European bishops accuse Turkey of diluting 'historical roots of Christian presence in the country'

Muslims attend Friday prayers outside the newly inaugurated Kariye Mosque, formerly Chora Church, in Istanbul, Turkey, May 10, 2024.(RNS photo/David I. Klein)

(CP) European bishops have condemned the recent decision by Turkish authorities to convert the Church of Saint Saviour in Chora, a UNESCO World Heritage Site in Istanbul, into a mosque, calling it an effort to dilute the historical roots of Christianity in the country.

"This step further dilutes the historical roots of the Christian presence in the country. Any interreligious dialogue initiative promoted by Turkish authorities loses credibility," the Commission of the Bishops' Conferences of the European Union, or COMECE, said in a statement.

The transformation of the Church of Saint Saviour in Chora into a mosque earlier this month came four years after the similar conversion of the Hagia Sophia Basilica, another iconic Byzantine Christian site, into a mosque. Turkish President Recep Tayyip Erdogan formally inaugurated the Chora church for Islamic worship earlier this month.

"This is a step further in diluting the historical roots of the Christian presence in the country, and it is a regrettable decision that will make religious coexistence more difficult. With this action, any initiative regarding interreligious dialogue promoted by the country's authorities will inevitably lose credibility," stated Fr. Manuel Barrios Prieto, Secretary General of COMECE.

The Church of Saint Savior in Chora, built in the fourth century, is an emblem of Eastern Christianity and a significant historical marker of the Christian presence in Turkey. It was converted into a mosque in the 16th century during the Ottoman Empire. It was designated a museum in 1945 and reopened for public display in 1958 after extensive restoration efforts by American art historians.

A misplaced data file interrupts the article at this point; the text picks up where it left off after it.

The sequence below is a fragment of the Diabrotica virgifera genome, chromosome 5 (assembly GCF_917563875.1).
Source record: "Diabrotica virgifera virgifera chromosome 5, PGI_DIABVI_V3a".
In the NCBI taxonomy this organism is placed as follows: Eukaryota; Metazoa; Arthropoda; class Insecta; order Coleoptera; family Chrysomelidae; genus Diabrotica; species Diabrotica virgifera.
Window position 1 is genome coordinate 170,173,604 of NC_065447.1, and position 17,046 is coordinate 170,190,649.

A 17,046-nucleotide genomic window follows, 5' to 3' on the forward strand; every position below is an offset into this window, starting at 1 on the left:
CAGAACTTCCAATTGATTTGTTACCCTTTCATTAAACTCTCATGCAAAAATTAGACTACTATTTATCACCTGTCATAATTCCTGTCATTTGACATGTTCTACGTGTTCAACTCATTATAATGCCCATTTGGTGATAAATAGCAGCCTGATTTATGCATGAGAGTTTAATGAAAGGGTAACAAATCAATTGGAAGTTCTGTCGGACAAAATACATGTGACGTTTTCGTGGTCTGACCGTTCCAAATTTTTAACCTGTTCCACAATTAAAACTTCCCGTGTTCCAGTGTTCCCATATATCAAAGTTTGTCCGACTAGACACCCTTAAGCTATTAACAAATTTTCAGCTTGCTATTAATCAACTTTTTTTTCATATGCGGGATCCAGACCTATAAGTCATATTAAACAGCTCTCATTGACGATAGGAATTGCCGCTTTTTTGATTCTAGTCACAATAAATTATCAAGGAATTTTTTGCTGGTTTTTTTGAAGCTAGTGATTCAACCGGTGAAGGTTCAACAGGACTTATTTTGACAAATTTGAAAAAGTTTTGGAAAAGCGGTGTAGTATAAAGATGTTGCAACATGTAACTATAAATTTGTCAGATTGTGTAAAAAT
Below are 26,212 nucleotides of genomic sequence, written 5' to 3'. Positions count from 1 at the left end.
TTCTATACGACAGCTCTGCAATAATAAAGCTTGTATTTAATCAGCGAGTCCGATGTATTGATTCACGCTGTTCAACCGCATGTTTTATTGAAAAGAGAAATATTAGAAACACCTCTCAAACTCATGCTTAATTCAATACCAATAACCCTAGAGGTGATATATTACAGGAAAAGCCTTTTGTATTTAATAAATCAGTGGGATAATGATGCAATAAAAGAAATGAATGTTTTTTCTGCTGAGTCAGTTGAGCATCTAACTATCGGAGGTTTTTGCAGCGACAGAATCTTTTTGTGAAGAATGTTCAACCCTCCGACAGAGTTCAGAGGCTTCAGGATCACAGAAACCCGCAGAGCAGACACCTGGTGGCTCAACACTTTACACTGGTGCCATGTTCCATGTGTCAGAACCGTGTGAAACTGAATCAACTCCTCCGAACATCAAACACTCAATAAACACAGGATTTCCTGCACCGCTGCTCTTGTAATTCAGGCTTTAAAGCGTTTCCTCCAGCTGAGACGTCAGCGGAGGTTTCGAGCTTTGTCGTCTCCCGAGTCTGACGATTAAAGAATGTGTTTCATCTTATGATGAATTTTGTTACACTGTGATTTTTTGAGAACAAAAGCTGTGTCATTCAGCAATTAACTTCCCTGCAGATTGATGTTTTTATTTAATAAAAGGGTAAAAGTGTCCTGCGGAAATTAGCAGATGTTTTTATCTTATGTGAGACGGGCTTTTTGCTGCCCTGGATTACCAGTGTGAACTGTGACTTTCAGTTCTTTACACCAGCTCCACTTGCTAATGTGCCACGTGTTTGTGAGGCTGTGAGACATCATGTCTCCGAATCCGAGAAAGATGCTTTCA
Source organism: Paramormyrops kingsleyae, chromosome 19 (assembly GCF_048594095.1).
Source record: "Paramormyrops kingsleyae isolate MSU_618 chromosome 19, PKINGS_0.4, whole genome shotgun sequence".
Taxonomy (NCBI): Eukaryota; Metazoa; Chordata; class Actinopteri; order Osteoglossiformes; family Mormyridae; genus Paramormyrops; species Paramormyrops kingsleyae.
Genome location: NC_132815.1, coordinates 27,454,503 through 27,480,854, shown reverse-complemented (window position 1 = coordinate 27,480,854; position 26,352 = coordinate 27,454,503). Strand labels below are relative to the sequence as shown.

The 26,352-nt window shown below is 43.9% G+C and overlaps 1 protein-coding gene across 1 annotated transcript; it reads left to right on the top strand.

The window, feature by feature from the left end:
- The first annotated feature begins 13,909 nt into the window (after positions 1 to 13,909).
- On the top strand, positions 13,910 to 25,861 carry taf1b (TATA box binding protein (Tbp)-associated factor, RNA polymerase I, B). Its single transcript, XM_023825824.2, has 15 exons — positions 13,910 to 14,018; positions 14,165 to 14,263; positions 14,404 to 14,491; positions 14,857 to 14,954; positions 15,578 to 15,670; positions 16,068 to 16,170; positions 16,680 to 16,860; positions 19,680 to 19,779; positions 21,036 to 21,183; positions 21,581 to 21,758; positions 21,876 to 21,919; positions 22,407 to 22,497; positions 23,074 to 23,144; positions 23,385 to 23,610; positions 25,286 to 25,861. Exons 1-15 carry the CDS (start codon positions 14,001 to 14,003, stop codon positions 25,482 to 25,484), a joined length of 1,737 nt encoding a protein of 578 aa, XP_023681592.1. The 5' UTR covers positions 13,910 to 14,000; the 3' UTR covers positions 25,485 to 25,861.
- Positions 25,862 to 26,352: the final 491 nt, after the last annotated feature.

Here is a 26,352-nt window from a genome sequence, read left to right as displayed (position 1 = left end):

The Greek Foreign Ministry issued a strong condemnation, stating that the decision to operate the Chora church as a mosque distorts its character as a UNESCO World Heritage Site and undermines its universal cultural significance. "The maintenance of monuments' universal character and compliance with international standards for the protection of religious and cultural heritage is a clear international obligation binding on all States," the Ministry's statement read.

The inauguration ceremony of the Chora church as a mosque, held remotely by President Erdogan from Ankara, was broadcasted nationally. The event included prayers led by local worshipers and speeches by prominent religious figures, such as Istanbul's mufti, Safi Arpaguş. The General Directorate of Foundations in Turkey organized the ceremony, which saw significant attendance from the community.

The U.S. State Department also expressed concern. A spokesperson encouraged the Turkish government to preserve and ensure access to sites that have hosted different religious communities, respecting their diverse histories. "We encourage the Turkish government to preserve and ensure access to sites and buildings that have hosted different religious communities in a way that respects their diverse histories," the spokesperson told the state-run Athens-Macedonian News Agency.

The conversions of churches are viewed as strategic efforts by the Turkish president to consolidate support from his conservative and religious base amid the country's ongoing economic challenges.

In 2020, President Erdogan and hundreds of worshipers participated in the first Muslim prayers held at the Hagia Sophia in 86 years, marking its redesignation as a mosque despite widespread international disapproval.

COMECE had called the change of status of the Hagia Sophia "a blow to interreligious dialogue." On that occasion, the bishops also pointed out Turkey's ongoing issues with hate speech and threats against national, ethnic and religious minorities.

© The Christian Post